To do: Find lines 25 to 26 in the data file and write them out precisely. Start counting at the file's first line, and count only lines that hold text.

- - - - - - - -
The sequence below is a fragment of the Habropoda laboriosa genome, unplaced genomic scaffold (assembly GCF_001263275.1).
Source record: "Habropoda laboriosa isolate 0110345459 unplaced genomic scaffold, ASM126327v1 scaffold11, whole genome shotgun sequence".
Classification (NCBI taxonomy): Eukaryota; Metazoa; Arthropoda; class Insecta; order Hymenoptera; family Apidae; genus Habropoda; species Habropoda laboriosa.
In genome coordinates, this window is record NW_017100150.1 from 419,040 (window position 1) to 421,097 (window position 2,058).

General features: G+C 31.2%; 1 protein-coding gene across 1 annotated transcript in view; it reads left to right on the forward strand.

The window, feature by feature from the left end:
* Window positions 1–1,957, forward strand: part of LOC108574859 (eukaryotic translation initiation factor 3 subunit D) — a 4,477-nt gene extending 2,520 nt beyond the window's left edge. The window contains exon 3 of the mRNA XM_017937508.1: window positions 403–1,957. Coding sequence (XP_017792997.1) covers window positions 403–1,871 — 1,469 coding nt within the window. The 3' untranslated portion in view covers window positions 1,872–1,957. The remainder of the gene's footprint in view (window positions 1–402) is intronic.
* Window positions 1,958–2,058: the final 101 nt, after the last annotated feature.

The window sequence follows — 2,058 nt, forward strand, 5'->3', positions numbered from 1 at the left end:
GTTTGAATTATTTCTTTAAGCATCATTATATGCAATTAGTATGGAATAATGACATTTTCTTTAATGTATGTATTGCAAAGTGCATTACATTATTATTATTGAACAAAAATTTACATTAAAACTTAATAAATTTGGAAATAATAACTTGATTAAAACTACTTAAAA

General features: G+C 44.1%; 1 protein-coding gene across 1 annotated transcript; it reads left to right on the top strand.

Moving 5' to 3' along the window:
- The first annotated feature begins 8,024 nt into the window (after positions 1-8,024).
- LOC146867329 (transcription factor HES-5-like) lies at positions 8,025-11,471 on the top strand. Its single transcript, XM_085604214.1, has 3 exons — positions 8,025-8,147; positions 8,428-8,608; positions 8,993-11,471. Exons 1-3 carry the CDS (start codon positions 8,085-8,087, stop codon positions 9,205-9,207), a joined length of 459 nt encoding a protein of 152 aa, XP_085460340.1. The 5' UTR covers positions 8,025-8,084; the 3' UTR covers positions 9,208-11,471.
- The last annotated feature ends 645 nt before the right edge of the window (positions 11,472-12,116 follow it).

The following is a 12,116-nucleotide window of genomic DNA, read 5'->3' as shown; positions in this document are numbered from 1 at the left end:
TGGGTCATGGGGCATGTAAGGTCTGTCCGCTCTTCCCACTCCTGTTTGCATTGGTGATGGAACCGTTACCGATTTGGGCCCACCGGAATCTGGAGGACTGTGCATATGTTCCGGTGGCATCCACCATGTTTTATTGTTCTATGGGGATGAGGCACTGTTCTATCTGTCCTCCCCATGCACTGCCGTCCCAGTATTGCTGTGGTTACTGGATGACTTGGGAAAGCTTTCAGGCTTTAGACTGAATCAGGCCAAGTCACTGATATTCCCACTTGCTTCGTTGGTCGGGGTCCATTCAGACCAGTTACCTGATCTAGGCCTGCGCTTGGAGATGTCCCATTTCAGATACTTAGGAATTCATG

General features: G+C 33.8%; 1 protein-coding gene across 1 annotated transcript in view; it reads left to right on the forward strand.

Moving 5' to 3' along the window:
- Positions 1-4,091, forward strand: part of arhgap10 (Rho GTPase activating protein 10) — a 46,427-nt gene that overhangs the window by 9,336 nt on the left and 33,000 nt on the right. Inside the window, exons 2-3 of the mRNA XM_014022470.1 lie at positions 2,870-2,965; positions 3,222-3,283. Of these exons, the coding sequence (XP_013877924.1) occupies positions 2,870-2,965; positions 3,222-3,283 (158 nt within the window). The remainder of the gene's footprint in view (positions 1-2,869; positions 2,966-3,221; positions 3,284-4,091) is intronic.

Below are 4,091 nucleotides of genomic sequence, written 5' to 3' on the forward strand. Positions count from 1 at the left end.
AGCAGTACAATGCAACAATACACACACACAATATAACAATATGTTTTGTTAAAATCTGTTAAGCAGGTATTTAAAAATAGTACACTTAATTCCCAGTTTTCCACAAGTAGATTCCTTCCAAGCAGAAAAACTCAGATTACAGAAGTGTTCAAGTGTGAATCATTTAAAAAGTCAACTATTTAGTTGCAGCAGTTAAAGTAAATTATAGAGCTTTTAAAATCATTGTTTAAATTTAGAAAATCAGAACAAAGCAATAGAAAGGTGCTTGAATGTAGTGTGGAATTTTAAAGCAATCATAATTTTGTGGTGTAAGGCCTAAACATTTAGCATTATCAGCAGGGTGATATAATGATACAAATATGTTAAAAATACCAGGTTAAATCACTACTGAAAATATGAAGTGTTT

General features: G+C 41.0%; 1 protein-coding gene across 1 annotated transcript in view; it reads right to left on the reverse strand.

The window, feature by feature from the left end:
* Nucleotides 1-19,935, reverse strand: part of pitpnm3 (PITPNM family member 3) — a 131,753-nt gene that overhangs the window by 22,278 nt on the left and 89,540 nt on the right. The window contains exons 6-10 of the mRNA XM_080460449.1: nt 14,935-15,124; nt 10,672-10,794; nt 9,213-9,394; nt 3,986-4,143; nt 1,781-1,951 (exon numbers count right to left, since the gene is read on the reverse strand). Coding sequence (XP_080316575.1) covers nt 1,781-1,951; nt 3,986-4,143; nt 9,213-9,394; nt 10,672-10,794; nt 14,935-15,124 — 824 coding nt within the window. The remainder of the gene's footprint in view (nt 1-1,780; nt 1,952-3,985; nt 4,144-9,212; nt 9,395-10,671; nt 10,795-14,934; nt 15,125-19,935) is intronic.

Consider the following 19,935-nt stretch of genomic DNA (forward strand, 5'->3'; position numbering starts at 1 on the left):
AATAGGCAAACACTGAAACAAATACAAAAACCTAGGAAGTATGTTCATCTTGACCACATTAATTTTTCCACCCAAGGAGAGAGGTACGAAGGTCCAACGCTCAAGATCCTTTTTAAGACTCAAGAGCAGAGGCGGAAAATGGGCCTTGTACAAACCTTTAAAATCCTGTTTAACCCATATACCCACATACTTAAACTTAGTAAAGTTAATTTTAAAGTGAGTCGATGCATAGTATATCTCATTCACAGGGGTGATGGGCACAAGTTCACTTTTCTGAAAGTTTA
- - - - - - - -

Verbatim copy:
* Nucleotides 1-19,935, reverse strand: part of pitpnm3 (PITPNM family member 3) — a 131,753-nt gene that overhangs the window by 22,278 nt on the left and 89,540 nt on the right. The window contains exons 6-10 of the mRNA XM_080460449.1: nt 14,935-15,124; nt 10,672-10,794; nt 9,213-9,394; nt 3,986-4,143; nt 1,781-1,951 (exon numbers count right to left, since the gene is read on the reverse strand). Coding sequence (XP_080316575.1) covers nt 1,781-1,951; nt 3,986-4,143; nt 9,213-9,394; nt 10,672-10,794; nt 14,935-15,124 — 824 coding nt within the window. The remainder of the gene's footprint in view (nt 1-1,780; nt 1,952-3,985; nt 4,144-9,212; nt 9,395-10,671; nt 10,795-14,934; nt 15,125-19,935) is intronic.

Consider the following 19,935-nt stretch of genomic DNA (forward strand, 5'->3'; position numbering starts at 1 on the left):